How to Distribute Binaries for OS X Using Homebrew

git diff is near and dear to my heart, so when a post on better diffs showed up on Hacker News last week, it immediately caught my attention. It's given me a few ideas on how to improve delta, particularly its command-line output.

But then in the comments I saw this from paulirish:

A lot of people below are asking why a bash script (that depends on a perl script) is being recommended to install via NPM? The short reason is that NPM is the most straightforward way to get a script installed as a global binary in a cross-platform manner. This approach has worked quite well with git-open. Asking all users to deal with the PATH is not my ideal.

In addition, I wanted a reasonable upgrade path, in case there are neccessary bugfixes. It's not a great experience if users identify bugs but the fix means they manually find it/download/PATH-ify each time. :/

Cross-platform app distribution is a hard problem! Most apps today rely on one language's package manager or another for that: e.g. supervisor and pip, sass and rubygems, diff-so-fancy and npm.

At least on OS X, things are a little easier with Homebrew. It's a great way to distribute binaries, especially with taps giving you full control over your release. Taps allow you to self-manage your release using your own GitHub repo, while Homebrew does the heavy lifting of fetching and installing it to your users' systems. It solves the problem of distributing apps for OS X.

These instructions will show you how to set up a simple tap for your app.

How to Set Up a Homebrew Tap

  1. Create a tap repo on GitHub. The repo should be named homebrew-{mytapname}, where {mytapname} is the name you want to give your tap (which will contain all your Homebrew formulae). I call mine tools.

  2. Tar and upload your binary somewhere. Personally I like GitHub Releases, for its proximity to my source code. A good naming convention for your tar file is {appname}-{version}.tar.gz, e.g. delta-0.5.0.tar.gz. This allows Homebrew to infer your app's version. Example of a simple tar command:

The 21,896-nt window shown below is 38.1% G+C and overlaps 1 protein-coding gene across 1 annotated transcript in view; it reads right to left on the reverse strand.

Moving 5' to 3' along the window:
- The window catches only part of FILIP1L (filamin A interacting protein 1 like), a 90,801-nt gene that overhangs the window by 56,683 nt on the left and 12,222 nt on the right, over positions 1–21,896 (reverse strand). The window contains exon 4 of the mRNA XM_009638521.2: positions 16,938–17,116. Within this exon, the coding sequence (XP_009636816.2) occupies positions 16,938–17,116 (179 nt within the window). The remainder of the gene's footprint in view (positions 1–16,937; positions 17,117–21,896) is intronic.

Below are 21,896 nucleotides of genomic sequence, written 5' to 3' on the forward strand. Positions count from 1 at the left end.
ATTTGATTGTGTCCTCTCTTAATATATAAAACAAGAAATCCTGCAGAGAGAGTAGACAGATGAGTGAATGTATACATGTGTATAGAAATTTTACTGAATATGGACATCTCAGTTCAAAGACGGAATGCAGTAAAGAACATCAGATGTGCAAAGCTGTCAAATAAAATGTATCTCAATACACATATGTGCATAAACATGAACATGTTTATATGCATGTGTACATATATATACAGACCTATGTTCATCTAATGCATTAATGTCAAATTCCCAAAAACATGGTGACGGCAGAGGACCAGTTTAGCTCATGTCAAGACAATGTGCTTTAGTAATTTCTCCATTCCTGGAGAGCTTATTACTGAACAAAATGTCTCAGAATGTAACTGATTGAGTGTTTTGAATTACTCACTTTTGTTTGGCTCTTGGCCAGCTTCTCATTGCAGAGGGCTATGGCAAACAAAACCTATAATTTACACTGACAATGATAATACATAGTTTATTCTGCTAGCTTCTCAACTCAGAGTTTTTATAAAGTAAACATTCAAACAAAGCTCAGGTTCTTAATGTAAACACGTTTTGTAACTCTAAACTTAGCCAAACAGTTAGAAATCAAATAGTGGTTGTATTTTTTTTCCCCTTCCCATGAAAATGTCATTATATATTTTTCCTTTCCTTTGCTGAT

tar -czf delta-0.5.0.tar.gz delta
    
  3. Generate a SHA-256 hash for your tar file:

    shasum -a 256 delta-0.5.0.tar.gz
    
  4. In your tap repo, create a Formula for your app, using the url and SHA from above. This is a ruby file of the format {appname}.rb. A minimal formula, such as my delta formula, would look roughly like the following (url and sha omitted for brevity):

    class Delta < Formula
      desc "diff tool with browser-based GUI"
      homepage "https://github.com/octavore/delta"
      url "(url omitted)"
      sha256 "(sha from step 3)"
    
      bottle :unneeded
    
      def install
        bin.install "delta"
      end
    
      test do
        system "#{bin}/delta", "--version"
      end
    end
    

    Don't forget to also check out the Formula API for all the things you can do with your formula, like a post_install command.

  5. Commit and push your tap repo to GitHub.

That's it! Now your users can install your app easily with Homebrew using the following command:

brew install {github-user}/{mytapname}/{formula}

For example, delta which is in my github.com/octavore/homebrew-tools repo under delta.rb can be installed as follows:

brew install octavore/tools/delta

To update your app to new versions, simply update the URL and SHA in your formula accordingly, and push the changes to GitHub.